One of the most eagerly anticipated action thrillers of 2017 has to be the new flick American Assassin. Directed by Michael Cuesta (Kill The Messenger, Homeland) the movie tells the story of Mitch Rapp who becomes a counterterrorism agent after his girlfriend is killed in a terrorist attack.
One of the things that is making the film so eagerly anticipated is the pairing of its leading men. On one side, you have star-on-the-rise Dylan O’Brien, who has a made a name for himself in The Maze Runner franchise of films and the Teen Wolf television series. On the other side, you have the man who has seen one of the great career resurrections over the past few years, Michael Keaton. Since his Oscar nomination for Birdman, Keaton has just gone from strength-to-strength in powerful dramas like The Founder and Spotlight, and his recent performance as the evil Vulture in Spider-Man: Homecoming.
When talking about his character of Stan Hurley in American Assassin, Keaton admits that he is a character that is going to divide audiences. “His intentions are correct, but how he goes about them they are not correct or incorrect,” he explains. “They are what needs to be done. He’s not a bad guy, and he’s a good guy in the sense of what is the ultimate goal, with what they are trying to do here, so he is certainly a good guy in that regard – he is heroic, and he is beyond brave. He is rebellious in his way – he has his way of doing things. When he comes across Dylan’s character, that is not going to fly, as they say. You have to be able to say: ‘this is the plan, and we are sticking to the game plan’, and when this kid doesn’t stick to the game plan, you can imagine how that would drive him crazy. Well, you know, not only for the mission but for putting everybody’s lives at stake. It was also really interesting how Michael Cuesta amplified the whole ghost back story. You know that makes a big difference in this movie, a huge difference. It is kind of what makes it work in a lot of ways – my relationship with him and my history.”
So how does the relationship between Michael Keaton and Dylan O’Brien’s characters come about? “He is pitched to me,” he explains. “I am told that he is a weapon and that I want this guy. He has a cause, and he is going to be very hard to beat because he has a very clear cause – it is very hard to beat somebody like that. If their cause is stronger than yours, then they want it more than you – they are going to win. I think that he doesn’t even know that he sees something when he first meets him. There is a spark, just a little one. The first time he meets him, he goes, ‘I’ll have this kid out of here in twenty minutes, and then he’s like, eh, maybe tomorrow morning.’ Obviously, you have to have that scene to justify why he doesn’t just dump the kid and say I don’t have time for this.”
Keaton explains that it is here that Taylor Kitsch’s character of Ghost plays an important part. “Ghost sees himself as the prize student, which he may or may not be. Well, this character is truly capable of what the Ghost character was but I think there is also a father-like relationship there as well, there was a huge letdown there because he never lived up to what he could have been. So there is an enormous, beyond enormous grudge there.”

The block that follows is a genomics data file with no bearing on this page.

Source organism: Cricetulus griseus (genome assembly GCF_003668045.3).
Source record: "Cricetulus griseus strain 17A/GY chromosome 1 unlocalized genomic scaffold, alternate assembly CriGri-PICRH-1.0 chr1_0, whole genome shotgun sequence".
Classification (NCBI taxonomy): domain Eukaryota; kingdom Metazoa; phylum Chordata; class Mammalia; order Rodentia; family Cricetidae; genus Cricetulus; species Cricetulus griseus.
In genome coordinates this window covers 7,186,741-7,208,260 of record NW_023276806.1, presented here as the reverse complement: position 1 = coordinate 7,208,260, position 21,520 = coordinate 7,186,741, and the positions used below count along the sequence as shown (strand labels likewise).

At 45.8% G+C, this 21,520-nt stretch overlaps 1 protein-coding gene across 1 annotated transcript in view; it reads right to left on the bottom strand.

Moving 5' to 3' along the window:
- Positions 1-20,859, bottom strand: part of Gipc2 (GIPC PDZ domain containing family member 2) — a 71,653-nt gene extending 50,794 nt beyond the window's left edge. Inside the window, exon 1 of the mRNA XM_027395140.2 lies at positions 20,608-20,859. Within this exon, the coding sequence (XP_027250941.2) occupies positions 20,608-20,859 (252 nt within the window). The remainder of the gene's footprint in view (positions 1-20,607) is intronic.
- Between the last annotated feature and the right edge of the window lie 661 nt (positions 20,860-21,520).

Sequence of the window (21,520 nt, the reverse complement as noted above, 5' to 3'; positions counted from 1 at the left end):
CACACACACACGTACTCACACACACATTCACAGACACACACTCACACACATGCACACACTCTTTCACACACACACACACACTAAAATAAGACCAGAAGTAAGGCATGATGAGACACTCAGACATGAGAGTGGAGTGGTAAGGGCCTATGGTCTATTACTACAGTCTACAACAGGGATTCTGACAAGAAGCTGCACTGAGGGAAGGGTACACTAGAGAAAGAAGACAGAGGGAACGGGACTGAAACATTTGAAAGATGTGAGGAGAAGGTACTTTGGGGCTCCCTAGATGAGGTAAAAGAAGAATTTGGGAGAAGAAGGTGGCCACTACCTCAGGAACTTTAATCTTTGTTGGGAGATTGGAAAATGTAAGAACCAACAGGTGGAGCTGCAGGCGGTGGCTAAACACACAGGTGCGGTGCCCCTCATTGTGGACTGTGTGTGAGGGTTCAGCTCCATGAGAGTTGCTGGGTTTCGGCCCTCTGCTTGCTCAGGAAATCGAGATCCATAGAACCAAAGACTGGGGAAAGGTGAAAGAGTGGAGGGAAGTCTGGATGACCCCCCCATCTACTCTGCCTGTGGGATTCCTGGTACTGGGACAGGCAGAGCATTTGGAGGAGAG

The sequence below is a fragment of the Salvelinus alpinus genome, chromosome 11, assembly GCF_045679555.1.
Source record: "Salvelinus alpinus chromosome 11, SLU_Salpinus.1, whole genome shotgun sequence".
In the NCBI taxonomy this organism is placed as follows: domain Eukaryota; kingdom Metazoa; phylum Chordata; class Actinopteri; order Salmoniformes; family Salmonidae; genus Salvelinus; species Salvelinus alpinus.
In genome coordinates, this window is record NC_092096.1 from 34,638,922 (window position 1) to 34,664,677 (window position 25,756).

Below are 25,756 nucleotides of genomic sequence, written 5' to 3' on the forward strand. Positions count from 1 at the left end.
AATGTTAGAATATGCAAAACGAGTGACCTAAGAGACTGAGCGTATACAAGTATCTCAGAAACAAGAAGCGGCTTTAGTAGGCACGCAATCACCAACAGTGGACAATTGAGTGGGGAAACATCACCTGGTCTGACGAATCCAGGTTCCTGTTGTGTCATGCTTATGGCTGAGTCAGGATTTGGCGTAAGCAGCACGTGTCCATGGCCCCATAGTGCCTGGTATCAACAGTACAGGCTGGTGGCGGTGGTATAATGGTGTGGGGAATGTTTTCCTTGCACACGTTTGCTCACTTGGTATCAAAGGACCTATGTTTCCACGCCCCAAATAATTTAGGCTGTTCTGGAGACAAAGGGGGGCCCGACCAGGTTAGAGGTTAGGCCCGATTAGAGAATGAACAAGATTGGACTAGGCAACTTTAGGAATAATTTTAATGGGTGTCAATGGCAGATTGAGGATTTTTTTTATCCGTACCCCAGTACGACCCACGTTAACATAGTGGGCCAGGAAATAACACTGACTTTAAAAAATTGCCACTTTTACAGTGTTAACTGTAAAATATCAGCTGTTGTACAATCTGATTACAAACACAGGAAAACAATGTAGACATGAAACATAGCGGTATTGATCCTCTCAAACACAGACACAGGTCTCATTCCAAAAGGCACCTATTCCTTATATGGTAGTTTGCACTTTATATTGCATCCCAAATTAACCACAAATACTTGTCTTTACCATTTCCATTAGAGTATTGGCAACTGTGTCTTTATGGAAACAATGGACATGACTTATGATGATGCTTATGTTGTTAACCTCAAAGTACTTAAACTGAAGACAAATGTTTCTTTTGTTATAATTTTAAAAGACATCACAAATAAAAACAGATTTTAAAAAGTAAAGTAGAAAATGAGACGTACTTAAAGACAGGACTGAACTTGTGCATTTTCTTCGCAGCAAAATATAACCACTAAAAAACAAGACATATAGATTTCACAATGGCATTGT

When it comes to his character of Mitch O’Brien, he says it is the back story to his character that makes it, so he isn’t just another Hollywood assassin. “Often, it’s a traumatic experience that has set them on this path, and that has driven them to this point,” he explains. “You know, that’s what is cool in this story in this first film is that we are used to seeing this kind of assassin character, these CIA spy characters before, but we never really see how they come to that. It’s cool to see a kid in his mid-twenties and be there with him as he experiences the tragedy and then goes forward with him on the path that he leads. It is interesting to be able to explore that human aspect of a tragedy and to see someone that is so personally affected by a moment in his life and that loss that he experiences. It completely changes him obviously – to see him go on this path, then isolates himself from the world, start training himself and teaching himself this language so he can try and infiltrate these terrorist cells. I think he is a cool character because he is this really smart kid who starts to train himself to be an assassin on his own and balance that with the kind of emotional trauma he is experiencing – it’s a really interesting journey.”
O’Brien says his characters’ relationship with Keaton’s character is a learning curve for both characters though. “I think both Mitch and Hurley teach each other something,” he says. “I think Mitch is this caged animal when we first meet him, and he realises through the training with Hurley that he has got to try and focus on ‘it’ is just that: he has to strip it of any emotion. Mitch tends to go off the grid and do his own thing and the think by the end he has shown Hurley that there is room for that as well. You can’t always be going by the book, and you can’t always be taking an order when you are given one. I think by the end he has shown Hurley that there is room for that.”
O’Brien says he certainly wasn’t over-awed getting to work with the great Michael Keaton. “I think when you are working with an actor like that it helps you get into a groove,” he explains. “It seems so seamless when you are in a scene with him. He is so far into the scene that you can’t help but be in the scene with him. I feel that there are a lot of similar ways that we like to go about our work as well which has been interesting to see. I just loved working with him.